6 October 2022

Flooded roads and surprise snow: here's how the rain's impacting the Capital region

| Claire Fenwicke
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Friday (7 October) is forecast to be the wettest day of the week. Photo: Weatherzone.

About an inch of rain has fallen across Canberra in the past 24 hours, and it appears the wettest day is yet to come.

Point Hut Crossing was the first road to be closed today (6 October) due to soaked conditions, along with Namadgi National Park Visitor Information Centre.

Further closures across the Territory’s parks and reserves are expected.

ACT Conservator of Flora and Fauna Bren Burkevics said the decision was made for the community’s safety.

“We are advising all Canberrans to avoid these areas as we see heavy rain and extreme weather continue over the coming days and weekend,” he said.

“Flood waters can occur suddenly and without much warning, leaving you trapped or stranded if you are unprepared.

“Steer clear of low-lying areas such as creeks, stormwater drains or other causeways.”

READ ALSO ‘We’re expecting the worst’: SES prepared for anything this storm season

Those who still wished to venture out in the wet were asked to take all possible precautions to keep safe.

“This includes telling family or friends where you are going, take extra care around trees and other debris, and steer clear of low-lying areas,” Mr Burkevics said.

All ACT Government turf sports grounds have also been closed for training and match play, with ground suitability to be reassessed tomorrow (7 October).

Melrose synthetic, Nicholls synthetic and Woden Park are unaffected at this stage.

Looking at areas surrounding the ACT, a minor flood watch has been issued for the Queanbeyan and Molonglo Rivers.

NSW SES Queanbeyan Unit advised on its Facebook page that the saturated catchments, soil moisture levels and Googong Dam being at 100 per cent capacity meant minor flooding was possible for the Queanbeyan River.

“A minor flood will close the low-level crossing at Morriset Street, but it is unlikely to impact homes or businesses,” they said.

River levels were elevated along the Snowy River from Lake Jindabyne to McKillops Bridge, with minor flooding possible into the weekend.

The low-level crossing at Elmslea Street in Bungendore was shut, as was Briars Sharrow Crossing.

Half a dozen roads in the Goulburn area have been shut: Murrays Flat Road, Bullspit Road, Mills Road, Stewarts Crossing, Airport Road and Wollondilly Walking Track (Fitzroy St footbridge).

Cautions were also issued for the following roads due to damaged pavement or water over the road: Chinamans Lane, Cullulla Road Causeway, Range Road (at the Causeway at Coopers Lane), Sandy Point Road (Mayfield Road end and Cullulla Road end), Brisbane Grove Road, Carrick Road (Causeway at Brayton Road end) and Lumley Road at Tarago.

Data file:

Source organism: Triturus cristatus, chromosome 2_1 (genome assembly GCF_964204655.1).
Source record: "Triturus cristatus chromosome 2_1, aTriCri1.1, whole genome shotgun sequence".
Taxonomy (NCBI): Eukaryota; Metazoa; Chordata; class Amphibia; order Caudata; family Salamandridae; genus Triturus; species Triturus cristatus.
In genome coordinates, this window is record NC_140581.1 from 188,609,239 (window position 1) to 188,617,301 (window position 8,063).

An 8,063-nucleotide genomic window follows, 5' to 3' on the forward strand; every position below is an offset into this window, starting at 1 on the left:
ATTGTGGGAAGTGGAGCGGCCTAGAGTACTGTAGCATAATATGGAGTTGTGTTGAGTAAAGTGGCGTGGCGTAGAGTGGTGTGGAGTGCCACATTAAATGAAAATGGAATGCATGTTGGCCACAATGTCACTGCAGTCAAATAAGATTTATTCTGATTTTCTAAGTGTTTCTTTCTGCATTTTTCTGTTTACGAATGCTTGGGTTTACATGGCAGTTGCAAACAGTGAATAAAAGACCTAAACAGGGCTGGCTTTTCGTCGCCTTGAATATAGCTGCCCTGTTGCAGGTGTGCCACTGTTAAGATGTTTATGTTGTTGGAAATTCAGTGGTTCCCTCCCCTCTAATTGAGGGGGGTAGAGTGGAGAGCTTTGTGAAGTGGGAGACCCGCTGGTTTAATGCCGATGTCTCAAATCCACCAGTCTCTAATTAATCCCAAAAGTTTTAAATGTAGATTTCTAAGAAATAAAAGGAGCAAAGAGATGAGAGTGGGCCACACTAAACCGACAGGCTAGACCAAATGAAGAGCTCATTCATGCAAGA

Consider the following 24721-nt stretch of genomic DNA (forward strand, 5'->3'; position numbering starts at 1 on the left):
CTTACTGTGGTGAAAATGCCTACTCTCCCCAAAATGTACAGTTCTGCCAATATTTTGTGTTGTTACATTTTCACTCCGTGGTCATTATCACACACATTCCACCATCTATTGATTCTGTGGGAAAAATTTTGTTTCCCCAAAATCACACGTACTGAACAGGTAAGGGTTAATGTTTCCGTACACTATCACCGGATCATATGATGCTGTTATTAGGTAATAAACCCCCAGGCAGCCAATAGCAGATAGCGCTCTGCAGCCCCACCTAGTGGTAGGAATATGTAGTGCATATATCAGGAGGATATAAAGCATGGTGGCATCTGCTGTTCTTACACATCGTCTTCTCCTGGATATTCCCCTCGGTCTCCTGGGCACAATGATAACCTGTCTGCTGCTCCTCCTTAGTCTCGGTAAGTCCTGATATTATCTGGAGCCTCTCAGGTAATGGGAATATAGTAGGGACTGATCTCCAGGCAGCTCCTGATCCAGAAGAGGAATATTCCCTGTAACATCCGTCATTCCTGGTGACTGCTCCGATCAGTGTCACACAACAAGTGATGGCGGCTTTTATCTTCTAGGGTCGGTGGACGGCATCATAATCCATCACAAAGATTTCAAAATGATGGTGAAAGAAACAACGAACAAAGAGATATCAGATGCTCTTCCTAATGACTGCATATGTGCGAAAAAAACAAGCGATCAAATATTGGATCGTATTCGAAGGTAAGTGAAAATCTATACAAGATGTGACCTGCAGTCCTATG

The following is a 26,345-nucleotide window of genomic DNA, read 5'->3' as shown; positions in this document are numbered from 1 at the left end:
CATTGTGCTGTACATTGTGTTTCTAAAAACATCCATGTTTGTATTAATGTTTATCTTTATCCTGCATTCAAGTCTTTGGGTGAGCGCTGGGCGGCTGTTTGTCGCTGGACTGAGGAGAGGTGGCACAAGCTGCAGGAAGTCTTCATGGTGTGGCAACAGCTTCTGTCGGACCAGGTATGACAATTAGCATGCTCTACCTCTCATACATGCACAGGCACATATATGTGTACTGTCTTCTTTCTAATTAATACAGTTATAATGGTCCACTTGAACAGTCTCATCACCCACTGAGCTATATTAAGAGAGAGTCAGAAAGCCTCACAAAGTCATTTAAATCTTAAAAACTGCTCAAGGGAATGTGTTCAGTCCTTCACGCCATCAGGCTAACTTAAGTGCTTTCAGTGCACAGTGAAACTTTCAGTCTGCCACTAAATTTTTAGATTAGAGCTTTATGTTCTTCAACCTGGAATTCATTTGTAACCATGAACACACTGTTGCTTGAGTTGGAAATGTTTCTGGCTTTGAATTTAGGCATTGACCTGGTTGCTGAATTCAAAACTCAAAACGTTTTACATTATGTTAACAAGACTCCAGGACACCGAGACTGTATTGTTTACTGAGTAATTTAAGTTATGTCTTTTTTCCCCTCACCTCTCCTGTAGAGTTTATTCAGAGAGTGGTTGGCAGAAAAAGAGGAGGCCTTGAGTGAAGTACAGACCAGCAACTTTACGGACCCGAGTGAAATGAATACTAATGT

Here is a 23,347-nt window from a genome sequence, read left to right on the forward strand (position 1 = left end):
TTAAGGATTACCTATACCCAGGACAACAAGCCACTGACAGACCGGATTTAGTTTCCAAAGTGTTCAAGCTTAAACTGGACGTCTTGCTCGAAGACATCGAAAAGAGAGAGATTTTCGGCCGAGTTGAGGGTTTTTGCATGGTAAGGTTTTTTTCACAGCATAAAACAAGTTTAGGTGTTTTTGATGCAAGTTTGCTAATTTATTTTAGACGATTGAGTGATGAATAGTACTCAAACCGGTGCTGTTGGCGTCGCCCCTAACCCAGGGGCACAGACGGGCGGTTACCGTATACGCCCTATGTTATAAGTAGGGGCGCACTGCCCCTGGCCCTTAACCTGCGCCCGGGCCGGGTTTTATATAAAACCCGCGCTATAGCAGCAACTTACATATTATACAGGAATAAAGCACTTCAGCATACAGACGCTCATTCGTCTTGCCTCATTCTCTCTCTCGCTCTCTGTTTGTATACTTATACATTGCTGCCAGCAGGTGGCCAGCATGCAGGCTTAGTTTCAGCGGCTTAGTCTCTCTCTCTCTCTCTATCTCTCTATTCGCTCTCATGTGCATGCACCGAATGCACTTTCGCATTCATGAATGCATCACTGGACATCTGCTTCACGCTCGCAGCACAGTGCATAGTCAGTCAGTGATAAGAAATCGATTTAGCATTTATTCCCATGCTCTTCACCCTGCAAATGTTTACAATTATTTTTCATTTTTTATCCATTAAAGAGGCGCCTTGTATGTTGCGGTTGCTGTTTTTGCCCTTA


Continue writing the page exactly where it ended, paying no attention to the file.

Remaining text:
READ ALSO Why the straight line? Explaining the ACT’s northern border ‘anomaly’

Surprisingly, the Snowy Mountains received a dumping of spring snow overnight, despite temperatures barely reaching zero.

Weatherzone’s Anthony Sharwood said it wasn’t the snow we’re typically used to.

“This stuff was more like wet cement,” he said.

He said it was an “interesting and unusual event” as the airmass which made its way over the region had tropical origins with winds from the northeast.

“That would normally mean rain,” Mr Sharwood explained.

“However, on occasion, precipitation can be so heavy that an unusual phenomenon called the ‘melting effect’ kicks in.

“[Basically] snowflakes, which were frozen at higher levels of the atmosphere, fell through a saturated isothermal layer. As the frozen precipitation fell through this layer and melted, the latent heat of melting cooled the surrounds, lowering the freezing level. So ground-level air that originally wasn’t cool enough for snow was actually made cooler by the action of heavy snow falling through higher levels.”

The Bureau of Meteorology has predicted 15 to 30 millimetres for Canberra tomorrow, with the chance of a thunderstorm.

An ACT ESA spokesperson said they were expecting similar conditions to today.

“We’re not concerned about a massive deluge. We’re expecting consistent showers with a couple of heavy periods,” they said.

Rains were predicted to continue throughout the weekend, before a new high-pressure system was expected to become the dominant weather feature at the start of next week.

Original Article published by Claire Fenwicke on Riotact.

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